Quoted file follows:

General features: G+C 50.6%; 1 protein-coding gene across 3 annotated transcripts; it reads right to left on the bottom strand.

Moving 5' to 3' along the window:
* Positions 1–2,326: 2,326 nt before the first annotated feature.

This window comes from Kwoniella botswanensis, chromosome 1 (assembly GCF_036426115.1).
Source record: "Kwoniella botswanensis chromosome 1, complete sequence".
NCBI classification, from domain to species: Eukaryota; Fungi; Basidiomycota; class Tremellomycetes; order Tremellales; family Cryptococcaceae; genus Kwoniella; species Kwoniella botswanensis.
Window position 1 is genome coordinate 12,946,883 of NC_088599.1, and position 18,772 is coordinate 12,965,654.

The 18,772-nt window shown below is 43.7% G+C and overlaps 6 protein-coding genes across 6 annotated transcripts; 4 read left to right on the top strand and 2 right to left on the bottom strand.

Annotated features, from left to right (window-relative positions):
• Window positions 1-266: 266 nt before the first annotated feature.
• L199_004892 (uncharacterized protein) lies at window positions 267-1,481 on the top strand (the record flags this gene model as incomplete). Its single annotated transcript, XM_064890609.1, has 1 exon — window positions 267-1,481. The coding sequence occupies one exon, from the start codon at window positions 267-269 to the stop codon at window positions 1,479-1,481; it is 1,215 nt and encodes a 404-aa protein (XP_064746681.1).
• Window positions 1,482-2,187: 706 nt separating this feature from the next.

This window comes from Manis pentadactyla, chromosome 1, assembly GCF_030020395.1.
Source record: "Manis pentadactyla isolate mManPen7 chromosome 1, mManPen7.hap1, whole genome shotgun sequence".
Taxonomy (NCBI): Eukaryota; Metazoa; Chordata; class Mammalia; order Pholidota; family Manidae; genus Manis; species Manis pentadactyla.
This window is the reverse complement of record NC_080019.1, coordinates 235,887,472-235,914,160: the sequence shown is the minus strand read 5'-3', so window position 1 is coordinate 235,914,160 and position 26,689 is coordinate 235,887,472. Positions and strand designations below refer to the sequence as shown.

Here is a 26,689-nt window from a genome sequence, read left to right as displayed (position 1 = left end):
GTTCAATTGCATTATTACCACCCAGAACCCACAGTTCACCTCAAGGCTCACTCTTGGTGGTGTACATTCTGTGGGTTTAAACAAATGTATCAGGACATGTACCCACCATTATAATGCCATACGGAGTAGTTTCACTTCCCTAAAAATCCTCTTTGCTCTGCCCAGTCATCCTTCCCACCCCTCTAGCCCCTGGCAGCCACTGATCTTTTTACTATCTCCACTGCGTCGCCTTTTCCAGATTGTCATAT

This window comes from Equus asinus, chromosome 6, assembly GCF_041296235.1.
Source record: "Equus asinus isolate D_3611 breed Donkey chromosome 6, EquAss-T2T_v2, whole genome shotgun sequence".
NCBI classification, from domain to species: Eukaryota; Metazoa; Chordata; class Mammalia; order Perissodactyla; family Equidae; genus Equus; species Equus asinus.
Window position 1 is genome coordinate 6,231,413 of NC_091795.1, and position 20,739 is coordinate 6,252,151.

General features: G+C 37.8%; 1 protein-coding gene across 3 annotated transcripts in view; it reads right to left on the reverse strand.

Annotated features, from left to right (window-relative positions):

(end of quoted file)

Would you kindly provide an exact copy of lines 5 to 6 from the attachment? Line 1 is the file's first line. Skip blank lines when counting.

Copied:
Source record: "Kwoniella botswanensis chromosome 1, complete sequence".
NCBI classification, from domain to species: Eukaryota; Fungi; Basidiomycota; class Tremellomycetes; order Tremellales; family Cryptococcaceae; genus Kwoniella; species Kwoniella botswanensis.